Wednesday, 31 July 2013

The Art of Inactivity

In January 2012 I was approached by Quarto Publishing to write a book on beadweaving. I wrote it, they titled it The Art of Beadweaving (The Art of Beadwork in the US) and it will be published in September/October this year*.

But the reality is the only art that I am truly qualified to write about is the art of doing nothing. Hours, days, years of practice have allowed me to hone my skills in Solitaire, Tetris and of course Candy Saga. Thank goodness for Facebook and Twitter - just as I began to get despondent about my inactivity along they came, together with Pinterest, Etsy and Tumblr, to justify my hours of laptop time. It’s social media marketing innit. Just call me a guru (although I never will I promise). 

Yes, I feel guilty about doing so little. That I achieve anything at all is of no comfort. Instead I berate myself for not achieving more. Constantly. The voice in my head that never stops nagging. Except when I’m playing Solitaire. Ah, that’ll be a clue then.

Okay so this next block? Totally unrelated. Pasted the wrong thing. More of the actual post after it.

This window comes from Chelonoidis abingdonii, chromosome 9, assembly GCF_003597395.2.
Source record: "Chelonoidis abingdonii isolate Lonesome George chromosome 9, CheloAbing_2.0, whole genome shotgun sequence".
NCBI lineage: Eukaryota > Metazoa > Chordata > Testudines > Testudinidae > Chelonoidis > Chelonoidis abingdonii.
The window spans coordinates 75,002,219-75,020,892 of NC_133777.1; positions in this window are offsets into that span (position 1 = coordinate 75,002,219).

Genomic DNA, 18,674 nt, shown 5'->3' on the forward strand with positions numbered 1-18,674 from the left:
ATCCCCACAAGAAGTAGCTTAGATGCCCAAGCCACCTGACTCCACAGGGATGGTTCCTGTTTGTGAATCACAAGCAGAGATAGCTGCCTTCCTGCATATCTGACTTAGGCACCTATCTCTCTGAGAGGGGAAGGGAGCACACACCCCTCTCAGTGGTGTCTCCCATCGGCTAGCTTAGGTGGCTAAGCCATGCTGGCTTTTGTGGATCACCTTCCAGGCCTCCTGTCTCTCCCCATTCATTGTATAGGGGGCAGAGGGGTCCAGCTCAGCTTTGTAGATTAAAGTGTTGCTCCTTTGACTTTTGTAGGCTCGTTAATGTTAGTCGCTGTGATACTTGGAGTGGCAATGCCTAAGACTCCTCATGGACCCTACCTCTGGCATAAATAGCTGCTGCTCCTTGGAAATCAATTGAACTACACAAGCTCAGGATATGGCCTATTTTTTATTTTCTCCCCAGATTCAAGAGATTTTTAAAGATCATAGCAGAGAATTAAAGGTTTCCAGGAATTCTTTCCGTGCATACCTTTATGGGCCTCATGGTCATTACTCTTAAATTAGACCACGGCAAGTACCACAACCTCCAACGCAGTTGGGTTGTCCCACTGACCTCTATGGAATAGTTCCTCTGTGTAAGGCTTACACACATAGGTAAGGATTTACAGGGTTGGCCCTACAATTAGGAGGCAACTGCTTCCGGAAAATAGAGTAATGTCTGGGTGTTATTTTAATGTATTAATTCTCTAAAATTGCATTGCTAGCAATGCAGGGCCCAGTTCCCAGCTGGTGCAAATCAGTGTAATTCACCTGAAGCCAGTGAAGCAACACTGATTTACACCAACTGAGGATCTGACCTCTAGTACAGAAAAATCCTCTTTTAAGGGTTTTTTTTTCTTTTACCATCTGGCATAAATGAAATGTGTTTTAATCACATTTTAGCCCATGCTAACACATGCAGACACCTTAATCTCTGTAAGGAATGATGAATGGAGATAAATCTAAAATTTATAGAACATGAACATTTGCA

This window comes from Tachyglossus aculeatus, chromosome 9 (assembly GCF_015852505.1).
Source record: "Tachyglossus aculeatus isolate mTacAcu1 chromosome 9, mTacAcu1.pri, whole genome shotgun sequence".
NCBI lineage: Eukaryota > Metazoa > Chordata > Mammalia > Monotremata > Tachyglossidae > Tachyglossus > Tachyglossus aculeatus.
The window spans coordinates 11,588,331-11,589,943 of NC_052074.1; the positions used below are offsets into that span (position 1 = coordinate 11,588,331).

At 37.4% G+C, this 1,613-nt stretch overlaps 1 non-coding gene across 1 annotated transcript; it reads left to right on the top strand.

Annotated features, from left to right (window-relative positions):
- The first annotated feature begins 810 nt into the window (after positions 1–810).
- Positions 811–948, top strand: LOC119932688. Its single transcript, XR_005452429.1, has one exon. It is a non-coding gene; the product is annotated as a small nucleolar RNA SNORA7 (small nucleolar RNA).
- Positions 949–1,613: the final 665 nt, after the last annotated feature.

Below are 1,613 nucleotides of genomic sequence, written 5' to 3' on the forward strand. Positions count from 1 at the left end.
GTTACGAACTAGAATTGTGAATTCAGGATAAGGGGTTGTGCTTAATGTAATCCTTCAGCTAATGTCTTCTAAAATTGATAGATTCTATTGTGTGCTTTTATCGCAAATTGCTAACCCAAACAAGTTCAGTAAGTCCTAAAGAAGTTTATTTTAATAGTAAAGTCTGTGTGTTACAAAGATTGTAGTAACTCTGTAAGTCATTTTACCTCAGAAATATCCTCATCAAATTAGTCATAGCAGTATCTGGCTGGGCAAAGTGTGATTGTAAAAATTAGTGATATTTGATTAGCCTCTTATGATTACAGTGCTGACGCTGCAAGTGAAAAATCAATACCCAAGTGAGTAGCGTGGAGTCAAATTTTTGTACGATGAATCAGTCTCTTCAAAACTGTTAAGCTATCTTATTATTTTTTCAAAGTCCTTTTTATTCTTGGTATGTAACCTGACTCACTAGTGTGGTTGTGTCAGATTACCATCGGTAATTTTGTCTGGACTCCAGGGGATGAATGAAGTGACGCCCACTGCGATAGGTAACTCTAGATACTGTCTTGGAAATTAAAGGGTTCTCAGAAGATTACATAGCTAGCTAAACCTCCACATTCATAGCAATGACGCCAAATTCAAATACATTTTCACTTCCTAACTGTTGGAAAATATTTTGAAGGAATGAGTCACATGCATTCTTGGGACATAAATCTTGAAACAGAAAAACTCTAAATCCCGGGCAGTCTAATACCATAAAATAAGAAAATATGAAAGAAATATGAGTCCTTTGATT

Draw Something. Proving I'm not really an artist


But I’m an artist, and artists are allowed to be flakey aren’t they? Quick, Google Oscar Wilde quotes, he’ll have something pithy and comforting to say… “Being idle is very hard work because everyone is against you” True, but not quite the solace I was looking for. 

More Googling… Virginia Woolf on idling “By hook or by crook, I hope that you will possess yourselves of money enough to travel and to idle, to contemplate the future or the past of the world, to dream over books and loiter at street corners and let the line of thought dip deep into the stream” Better. 

Bill Watterson, author of Calvin and Hobbes.“You can't just turn on creativity like a faucet. You have to be in the right mood. What mood is that? Last-minute panic.” and... 

Paul Rudnick, writer. “Writing is 90 percent procrastination: reading magazines, eating cereal out of the box, watching infomercials. It's a matter of doing everything you can to avoid writing, until it is about four in the morning and you reach the point where you have to write.” Not just me then. 

I was going to look up more but then I found this quote from Stephen King’s 11/22/63 “The scholar's greatest weakness: calling procrastination research”

So, my list of things to do today: update my website, write some workshop notes, and bead, is no shorter. But I have blogged. And that’s something. 

*More on this in a later post. Or maybe not.